Amidst the whirlwind of attacks on the President from his political opponents focused on some as yet unproven Russian connection that would explain his electoral victory, Donald Trump has stepped back from change in policy on Russia and attended to other pressing political challenges, like repealing and replacing Obamacare or pushing the confirmation of Judge Gorsuch as the next member of the Supreme Court. His cabinet members and UN ambassador have in recent weeks gone out of their way to reiterate the policy positions of the Obama administration with respect to Russia, underlining the point that at this time nothing has changed. For its part, Congress has gotten down to business in the new McCarthy-ite hearings about Russian meddling in the 2016 elections and collusion with the Trump camp that opened yesterday.
The Kremlin has duly noted these changes in Washington. The breakthrough in relations that some hoped for is now dismissed as improbable. On the other hand, while the United States tearing itself apart in partisan fighting over foreign and domestic policy, Russia gets a much-needed breather from the constant ratcheting up of pressure from the West that it experienced over the past three years.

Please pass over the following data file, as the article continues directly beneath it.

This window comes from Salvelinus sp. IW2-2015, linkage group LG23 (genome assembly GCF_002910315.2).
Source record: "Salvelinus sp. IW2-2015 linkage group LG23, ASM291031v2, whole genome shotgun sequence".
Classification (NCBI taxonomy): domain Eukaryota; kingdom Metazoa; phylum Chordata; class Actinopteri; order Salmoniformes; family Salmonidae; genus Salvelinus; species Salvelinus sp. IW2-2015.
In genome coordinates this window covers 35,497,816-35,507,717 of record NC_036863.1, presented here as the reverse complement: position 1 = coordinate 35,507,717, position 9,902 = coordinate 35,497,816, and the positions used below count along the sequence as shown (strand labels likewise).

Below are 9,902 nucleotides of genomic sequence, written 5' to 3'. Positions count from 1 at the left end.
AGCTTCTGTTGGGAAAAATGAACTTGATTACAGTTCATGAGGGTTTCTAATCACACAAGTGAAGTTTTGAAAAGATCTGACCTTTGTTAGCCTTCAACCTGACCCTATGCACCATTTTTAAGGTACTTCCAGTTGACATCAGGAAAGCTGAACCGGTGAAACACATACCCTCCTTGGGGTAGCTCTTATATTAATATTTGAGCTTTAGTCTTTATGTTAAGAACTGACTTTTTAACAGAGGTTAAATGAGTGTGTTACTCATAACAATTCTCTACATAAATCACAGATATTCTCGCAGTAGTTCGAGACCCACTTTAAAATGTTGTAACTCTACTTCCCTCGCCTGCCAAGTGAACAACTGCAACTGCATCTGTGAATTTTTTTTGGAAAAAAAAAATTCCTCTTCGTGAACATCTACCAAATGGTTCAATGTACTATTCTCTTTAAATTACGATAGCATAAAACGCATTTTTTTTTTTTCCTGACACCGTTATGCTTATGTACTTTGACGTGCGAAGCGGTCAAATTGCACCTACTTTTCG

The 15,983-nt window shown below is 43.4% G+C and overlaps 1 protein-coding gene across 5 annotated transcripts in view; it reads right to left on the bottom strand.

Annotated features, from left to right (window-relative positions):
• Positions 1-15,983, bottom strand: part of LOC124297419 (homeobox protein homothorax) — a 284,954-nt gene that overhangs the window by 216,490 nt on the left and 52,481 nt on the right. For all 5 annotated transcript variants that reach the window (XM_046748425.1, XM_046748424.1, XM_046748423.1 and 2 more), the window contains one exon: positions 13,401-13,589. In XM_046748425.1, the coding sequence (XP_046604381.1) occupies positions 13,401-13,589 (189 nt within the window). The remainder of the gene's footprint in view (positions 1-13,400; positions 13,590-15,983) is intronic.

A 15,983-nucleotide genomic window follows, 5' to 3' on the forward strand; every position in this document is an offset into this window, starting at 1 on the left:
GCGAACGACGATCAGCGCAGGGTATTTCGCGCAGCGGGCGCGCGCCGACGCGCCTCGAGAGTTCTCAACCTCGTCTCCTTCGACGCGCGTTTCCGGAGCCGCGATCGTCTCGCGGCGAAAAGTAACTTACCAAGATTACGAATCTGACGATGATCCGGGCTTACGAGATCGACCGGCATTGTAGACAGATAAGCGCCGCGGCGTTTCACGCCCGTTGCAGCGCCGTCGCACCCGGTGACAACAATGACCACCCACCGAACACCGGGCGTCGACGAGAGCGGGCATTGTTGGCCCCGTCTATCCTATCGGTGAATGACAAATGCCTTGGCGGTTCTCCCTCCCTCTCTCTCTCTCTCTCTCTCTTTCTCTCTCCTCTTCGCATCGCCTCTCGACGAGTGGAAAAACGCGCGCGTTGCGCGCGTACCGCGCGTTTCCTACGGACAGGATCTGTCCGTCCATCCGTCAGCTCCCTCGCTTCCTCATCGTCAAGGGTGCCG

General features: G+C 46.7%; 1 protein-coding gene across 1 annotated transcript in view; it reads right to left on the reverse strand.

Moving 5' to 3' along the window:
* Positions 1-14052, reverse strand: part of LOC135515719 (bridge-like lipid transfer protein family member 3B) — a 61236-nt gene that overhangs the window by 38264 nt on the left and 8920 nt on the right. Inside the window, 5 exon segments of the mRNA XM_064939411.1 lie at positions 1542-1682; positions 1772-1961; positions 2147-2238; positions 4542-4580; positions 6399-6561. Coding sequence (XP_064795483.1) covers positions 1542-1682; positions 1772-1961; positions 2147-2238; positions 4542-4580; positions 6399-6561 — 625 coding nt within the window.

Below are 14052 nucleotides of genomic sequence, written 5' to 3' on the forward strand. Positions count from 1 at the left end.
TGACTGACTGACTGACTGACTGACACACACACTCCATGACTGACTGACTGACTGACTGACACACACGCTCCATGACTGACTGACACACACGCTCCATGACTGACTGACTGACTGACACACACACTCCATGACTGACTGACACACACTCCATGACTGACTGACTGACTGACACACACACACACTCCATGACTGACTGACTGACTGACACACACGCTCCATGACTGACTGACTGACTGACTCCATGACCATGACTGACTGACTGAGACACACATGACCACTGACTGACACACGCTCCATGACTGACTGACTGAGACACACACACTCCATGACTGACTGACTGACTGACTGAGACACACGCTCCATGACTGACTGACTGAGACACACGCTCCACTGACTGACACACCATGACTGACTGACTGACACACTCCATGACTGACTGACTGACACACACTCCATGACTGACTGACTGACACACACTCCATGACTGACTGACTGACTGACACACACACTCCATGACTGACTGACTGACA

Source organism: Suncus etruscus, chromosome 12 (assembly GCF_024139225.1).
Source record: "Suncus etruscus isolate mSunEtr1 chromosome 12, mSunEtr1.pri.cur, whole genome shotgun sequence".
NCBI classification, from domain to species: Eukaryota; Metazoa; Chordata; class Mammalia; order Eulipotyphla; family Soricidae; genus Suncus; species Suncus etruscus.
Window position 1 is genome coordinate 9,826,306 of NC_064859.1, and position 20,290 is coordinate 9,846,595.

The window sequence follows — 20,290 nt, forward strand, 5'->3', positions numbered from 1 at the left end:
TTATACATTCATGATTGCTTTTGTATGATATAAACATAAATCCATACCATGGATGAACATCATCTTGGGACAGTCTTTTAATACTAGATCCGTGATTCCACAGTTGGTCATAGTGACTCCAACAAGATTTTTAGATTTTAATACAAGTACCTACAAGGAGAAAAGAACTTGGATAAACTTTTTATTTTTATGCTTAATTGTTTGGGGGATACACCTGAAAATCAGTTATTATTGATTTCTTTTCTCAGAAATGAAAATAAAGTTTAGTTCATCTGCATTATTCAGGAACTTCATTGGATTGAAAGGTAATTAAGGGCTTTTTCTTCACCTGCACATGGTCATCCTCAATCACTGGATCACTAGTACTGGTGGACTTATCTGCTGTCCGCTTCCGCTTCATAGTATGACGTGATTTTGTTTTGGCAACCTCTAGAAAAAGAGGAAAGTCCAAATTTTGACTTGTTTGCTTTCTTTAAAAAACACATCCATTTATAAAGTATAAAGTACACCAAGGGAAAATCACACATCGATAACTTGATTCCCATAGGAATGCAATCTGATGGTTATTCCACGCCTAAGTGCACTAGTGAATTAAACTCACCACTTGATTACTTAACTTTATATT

We hear from Russian elites more and more every day just how they plan to proceed on the international stage in the new circumstances. I use as my sampler of the thinking of these elites the authoritative news and commentary programs that appear each Sunday evening on the state television channel Rossiya 1.
The byword is self-reliance and pursuit of the policies that we saw forming in the past couple of years while the confrontation with the United States escalated. These policies have nothing whatever to do with some attack on The Baltic States or Poland. They have nothing to do with subversion of elections in France or Germany. Their commonality is furtherance of domestic defense capabilities, furtherance of political alliances with China and a host of Asian countries that together can oppose the power of the West in all dimensions, and, as a result, furtherance of a multi-polar world. Note: it is precisely multi-polar, i.e. not a return to the bipolar world of two superpowers, which Russian elites see as unattainable given the diffusion of power in the world in the intervening period and Russia’s own more limited resources. That is to say they are trying to describe the contours of a world order that harks back to the nineteenth century.
That is the big picture. In terms of details, the Russians are now inseparably wed to China for reasons of mutual economic and security interest on the global stage. The same is becoming true of their relationship with Iran at the regional level of the Greater Middle East. But then again, these elites also take pride in the budding military, economic and geopolitical relationships with countries as far removed as Libya, Egypt, Turkey, Pakistan and Thailand. News about breakthroughs with each of these countries is heralded on daily television programming.